SAGAL: A wallaby is a what exactly?

FITZGERALD: A shoe - gesundheit.

POUNDSTONE: It is a shoe, but if a dog's chasing it, it can go fast.

FITZGERALD: So this little wallaby - he's a little kind of a kangaroo, a smaller one. And he gets out in Capitol Hill in Denver. And he's running down the street, and two dogs start chasing him and mauling him. And this policeman that - I take care of his dog - he sees the little thing and he didn't know what it was. He was so sweet and innocent, but he wants to save it and help it. So he takes his jacket off and shoos it into the back of the squad car and brings it to me. So he's walking up the walk and I say, hey, John, is your schnauzer sick? And he goes, no, I think I got a mutant rabbit.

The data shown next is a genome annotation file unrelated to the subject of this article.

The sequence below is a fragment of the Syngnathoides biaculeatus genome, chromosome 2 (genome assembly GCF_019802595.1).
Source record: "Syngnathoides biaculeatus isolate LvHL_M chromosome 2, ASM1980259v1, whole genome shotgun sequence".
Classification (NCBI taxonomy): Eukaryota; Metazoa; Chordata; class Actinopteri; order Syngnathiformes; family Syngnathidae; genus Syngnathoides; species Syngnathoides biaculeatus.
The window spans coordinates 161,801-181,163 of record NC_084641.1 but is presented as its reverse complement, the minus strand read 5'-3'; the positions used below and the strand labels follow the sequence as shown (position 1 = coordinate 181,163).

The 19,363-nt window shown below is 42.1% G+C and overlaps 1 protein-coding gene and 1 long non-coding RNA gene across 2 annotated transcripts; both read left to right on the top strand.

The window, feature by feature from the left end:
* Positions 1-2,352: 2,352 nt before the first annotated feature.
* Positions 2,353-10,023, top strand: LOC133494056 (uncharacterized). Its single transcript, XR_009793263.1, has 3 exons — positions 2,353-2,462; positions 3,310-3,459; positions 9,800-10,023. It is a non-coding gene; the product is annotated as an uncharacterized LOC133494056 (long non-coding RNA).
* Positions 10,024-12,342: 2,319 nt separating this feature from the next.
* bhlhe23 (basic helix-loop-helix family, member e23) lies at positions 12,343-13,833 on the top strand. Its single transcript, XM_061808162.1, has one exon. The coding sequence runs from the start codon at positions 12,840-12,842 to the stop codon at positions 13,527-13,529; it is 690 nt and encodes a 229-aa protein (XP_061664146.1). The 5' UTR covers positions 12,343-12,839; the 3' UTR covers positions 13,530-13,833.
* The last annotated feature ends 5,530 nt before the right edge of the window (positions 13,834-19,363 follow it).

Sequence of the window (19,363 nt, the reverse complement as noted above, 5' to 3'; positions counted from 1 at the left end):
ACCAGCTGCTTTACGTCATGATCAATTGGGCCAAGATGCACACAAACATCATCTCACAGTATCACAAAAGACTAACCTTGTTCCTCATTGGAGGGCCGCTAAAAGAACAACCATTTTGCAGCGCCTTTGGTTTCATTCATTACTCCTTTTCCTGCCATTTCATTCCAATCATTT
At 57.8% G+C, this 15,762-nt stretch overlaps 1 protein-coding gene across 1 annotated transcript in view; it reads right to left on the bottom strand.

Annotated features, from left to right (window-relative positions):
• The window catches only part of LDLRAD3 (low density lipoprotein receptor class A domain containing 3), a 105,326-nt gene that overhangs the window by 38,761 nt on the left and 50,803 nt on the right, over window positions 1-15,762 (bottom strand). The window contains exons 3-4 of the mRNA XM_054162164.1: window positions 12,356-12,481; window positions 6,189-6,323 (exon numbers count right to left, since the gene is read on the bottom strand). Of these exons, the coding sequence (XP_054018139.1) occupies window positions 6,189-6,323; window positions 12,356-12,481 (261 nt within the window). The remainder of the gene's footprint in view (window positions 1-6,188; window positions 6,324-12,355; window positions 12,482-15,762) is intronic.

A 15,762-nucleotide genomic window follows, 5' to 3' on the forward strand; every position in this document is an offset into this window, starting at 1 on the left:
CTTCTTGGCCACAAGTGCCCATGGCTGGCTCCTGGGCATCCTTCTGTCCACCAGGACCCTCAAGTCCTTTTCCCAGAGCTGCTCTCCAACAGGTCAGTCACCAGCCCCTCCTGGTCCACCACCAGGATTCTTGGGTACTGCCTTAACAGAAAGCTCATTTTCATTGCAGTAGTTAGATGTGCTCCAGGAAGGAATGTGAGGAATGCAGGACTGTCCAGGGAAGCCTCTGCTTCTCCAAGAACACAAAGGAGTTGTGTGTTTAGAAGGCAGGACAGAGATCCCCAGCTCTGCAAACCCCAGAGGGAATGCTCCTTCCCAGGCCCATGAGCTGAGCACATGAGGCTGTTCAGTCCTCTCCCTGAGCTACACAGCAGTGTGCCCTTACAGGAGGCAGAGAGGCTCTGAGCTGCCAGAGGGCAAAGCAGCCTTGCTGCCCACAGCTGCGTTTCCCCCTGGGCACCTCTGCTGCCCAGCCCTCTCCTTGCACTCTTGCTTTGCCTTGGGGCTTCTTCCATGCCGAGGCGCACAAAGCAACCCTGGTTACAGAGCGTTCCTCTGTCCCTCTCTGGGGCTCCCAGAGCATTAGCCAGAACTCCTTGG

SAGAL: Really? I got to tell you because I think I saw one of those and I didn't know if I had just been inhaling the Boulder air too much.

FITZGERALD: But they shouldn't sell them. Right now, they're selling these giant spiders, you know, hobo spiders, wolf spiders, giant tarantulas. And this guy - being veterinarians, we're not supposed to be afraid of any animals. And I'm afraid of spiders. They creep you out the way they move. They got hair and saliva. That's wrong. A bug shouldn't have hair on it.


FITZGERALD: I mean, that just goes without saying.

SAGAL: Yeah, I know.


FITZGERALD: And so this guy comes and he's got this plastic shoe box and this giant spider. He goes, be really careful, it got out a year ago. He bit my roommate in the face and he had to have his head drained. And I was like...


FITZGERALD: I was like, get a phone book, you know?